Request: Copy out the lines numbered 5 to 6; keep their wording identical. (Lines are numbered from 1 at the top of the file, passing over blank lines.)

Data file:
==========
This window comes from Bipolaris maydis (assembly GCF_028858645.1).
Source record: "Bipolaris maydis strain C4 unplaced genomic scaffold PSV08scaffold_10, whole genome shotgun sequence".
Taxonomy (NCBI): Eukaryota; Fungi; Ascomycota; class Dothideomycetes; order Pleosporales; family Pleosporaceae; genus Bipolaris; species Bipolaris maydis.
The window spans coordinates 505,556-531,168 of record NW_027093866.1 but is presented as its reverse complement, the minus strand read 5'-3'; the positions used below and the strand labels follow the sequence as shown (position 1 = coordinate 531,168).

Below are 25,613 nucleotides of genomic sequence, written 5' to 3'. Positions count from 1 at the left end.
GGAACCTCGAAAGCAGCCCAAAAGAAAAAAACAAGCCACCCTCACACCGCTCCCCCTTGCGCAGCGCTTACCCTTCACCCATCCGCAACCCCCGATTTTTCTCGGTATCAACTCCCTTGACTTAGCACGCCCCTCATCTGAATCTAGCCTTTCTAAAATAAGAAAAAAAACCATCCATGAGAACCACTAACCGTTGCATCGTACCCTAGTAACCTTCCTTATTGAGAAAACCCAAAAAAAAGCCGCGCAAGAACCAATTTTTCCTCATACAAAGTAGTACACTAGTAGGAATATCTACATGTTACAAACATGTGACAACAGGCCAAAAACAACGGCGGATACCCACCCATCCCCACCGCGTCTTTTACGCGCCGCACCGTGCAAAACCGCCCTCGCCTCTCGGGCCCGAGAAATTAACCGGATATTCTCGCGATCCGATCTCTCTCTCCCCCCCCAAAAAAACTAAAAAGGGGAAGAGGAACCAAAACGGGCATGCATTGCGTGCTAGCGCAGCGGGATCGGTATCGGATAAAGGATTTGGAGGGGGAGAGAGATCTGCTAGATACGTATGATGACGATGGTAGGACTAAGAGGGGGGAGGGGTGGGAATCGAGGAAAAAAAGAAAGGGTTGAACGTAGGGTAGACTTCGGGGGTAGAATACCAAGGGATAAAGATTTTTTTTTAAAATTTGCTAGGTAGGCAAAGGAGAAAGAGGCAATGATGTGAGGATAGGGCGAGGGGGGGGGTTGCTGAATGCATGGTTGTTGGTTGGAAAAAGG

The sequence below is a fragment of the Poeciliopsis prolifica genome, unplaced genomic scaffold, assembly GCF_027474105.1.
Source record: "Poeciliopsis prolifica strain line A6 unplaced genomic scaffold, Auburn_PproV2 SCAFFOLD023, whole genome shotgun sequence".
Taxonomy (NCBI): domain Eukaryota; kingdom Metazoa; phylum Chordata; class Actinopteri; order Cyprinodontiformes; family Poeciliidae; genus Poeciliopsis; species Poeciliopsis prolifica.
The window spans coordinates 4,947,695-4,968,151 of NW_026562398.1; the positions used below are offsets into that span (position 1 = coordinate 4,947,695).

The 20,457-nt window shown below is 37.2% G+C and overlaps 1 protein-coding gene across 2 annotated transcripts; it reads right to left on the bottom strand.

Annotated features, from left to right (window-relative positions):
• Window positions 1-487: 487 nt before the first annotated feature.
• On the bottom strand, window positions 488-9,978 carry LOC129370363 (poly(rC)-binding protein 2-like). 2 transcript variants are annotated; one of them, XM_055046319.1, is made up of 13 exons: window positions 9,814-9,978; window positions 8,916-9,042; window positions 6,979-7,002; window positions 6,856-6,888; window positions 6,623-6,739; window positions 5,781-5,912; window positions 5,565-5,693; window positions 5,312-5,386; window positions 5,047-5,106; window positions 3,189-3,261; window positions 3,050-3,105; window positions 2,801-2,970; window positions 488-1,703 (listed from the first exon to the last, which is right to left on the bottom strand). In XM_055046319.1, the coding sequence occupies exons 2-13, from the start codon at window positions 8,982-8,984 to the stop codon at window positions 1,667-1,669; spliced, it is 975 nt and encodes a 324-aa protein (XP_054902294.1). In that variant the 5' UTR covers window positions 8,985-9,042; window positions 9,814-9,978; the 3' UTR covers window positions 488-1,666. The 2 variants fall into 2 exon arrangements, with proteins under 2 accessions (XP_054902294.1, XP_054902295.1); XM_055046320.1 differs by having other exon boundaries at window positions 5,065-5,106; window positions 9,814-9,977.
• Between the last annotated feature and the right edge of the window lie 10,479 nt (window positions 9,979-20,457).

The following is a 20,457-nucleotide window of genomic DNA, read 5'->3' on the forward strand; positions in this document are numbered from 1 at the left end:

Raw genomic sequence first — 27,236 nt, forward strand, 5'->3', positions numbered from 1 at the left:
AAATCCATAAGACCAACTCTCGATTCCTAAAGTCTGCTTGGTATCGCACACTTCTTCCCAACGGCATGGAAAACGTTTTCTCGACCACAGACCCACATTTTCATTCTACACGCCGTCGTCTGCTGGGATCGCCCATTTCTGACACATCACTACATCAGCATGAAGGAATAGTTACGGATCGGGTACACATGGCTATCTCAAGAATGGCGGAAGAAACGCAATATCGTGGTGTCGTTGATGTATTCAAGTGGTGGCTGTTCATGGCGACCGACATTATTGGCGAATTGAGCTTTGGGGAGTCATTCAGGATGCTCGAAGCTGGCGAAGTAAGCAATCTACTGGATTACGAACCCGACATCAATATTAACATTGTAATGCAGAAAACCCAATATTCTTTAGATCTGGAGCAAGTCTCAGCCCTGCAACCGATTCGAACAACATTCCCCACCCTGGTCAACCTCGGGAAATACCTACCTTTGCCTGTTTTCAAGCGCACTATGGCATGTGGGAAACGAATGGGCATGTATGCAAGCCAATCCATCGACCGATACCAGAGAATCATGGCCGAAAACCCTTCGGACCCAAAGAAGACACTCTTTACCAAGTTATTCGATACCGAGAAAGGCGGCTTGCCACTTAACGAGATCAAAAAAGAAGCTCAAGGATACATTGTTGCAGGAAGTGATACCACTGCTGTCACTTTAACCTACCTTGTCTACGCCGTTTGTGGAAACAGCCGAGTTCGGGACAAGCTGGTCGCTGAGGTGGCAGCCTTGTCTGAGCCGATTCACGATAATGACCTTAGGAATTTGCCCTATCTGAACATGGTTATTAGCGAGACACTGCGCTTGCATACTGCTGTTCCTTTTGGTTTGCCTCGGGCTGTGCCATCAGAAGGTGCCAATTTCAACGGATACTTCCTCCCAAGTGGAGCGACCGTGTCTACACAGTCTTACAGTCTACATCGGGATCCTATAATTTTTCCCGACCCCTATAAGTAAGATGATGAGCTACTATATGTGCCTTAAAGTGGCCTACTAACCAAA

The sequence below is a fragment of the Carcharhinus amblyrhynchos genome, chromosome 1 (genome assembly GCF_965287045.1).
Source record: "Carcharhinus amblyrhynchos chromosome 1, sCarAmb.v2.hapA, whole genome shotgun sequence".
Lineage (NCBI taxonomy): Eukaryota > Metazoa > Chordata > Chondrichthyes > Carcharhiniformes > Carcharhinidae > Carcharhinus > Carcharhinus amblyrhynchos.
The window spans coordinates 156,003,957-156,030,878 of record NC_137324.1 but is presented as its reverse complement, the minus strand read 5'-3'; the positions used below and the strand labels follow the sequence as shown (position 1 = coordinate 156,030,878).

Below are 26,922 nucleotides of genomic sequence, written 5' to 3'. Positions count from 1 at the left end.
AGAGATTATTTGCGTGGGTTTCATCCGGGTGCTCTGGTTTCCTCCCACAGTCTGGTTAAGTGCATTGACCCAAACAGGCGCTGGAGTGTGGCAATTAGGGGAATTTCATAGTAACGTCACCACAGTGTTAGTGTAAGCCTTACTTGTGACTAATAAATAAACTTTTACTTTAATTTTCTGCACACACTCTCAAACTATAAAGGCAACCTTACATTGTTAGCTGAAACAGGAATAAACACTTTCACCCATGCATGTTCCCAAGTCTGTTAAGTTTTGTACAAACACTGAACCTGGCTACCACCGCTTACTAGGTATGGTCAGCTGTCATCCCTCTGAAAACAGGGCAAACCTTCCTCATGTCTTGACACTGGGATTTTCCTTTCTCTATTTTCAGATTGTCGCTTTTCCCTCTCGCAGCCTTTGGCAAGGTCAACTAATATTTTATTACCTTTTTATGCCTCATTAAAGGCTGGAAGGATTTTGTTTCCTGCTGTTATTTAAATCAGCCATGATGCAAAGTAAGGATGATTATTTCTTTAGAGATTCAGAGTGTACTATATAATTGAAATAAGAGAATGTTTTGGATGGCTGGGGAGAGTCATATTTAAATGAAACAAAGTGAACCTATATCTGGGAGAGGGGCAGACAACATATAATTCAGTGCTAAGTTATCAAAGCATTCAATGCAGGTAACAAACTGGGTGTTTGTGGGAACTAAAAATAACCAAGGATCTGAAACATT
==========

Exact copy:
Below are 25,613 nucleotides of genomic sequence, written 5' to 3'. Positions count from 1 at the left end.
GGAACCTCGAAAGCAGCCCAAAAGAAAAAAACAAGCCACCCTCACACCGCTCCCCCTTGCGCAGCGCTTACCCTTCACCCATCCGCAACCCCCGATTTTTCTCGGTATCAACTCCCTTGACTTAGCACGCCCCTCATCTGAATCTAGCCTTTCTAAAATAAGAAAAAAAACCATCCATGAGAACCACTAACCGTTGCATCGTACCCTAGTAACCTTCCTTATTGAGAAAACCCAAAAAAAAGCCGCGCAAGAACCAATTTTTCCTCATACAAAGTAGTACACTAGTAGGAATATCTACATGTTACAAACATGTGACAACAGGCCAAAAACAACGGCGGATACCCACCCATCCCCACCGCGTCTTTTACGCGCCGCACCGTGCAAAACCGCCCTCGCCTCTCGGGCCCGAGAAATTAACCGGATATTCTCGCGATCCGATCTCTCTCTCCCCCCCCAAAAAAACTAAAAAGGGGAAGAGGAACCAAAACGGGCATGCATTGCGTGCTAGCGCAGCGGGATCGGTATCGGATAAAGGATTTGGAGGGGGAGAGAGATCTGCTAGATACGTATGATGACGATGGTAGGACTAAGAGGGGGGAGGGGTGGGAATCGAGGAAAAAAAGAAAGGGTTGAACGTAGGGTAGACTTCGGGGGTAGAATACCAAGGGATAAAGATTTTTTTTTAAAATTTGCTAGGTAGGCAAAGGAGAAAGAGGCAATGATGTGAGGATAGGGCGAGGGGGGGGGTTGCTGAATGCATGGTTGTTGGTTGGAAAAAGG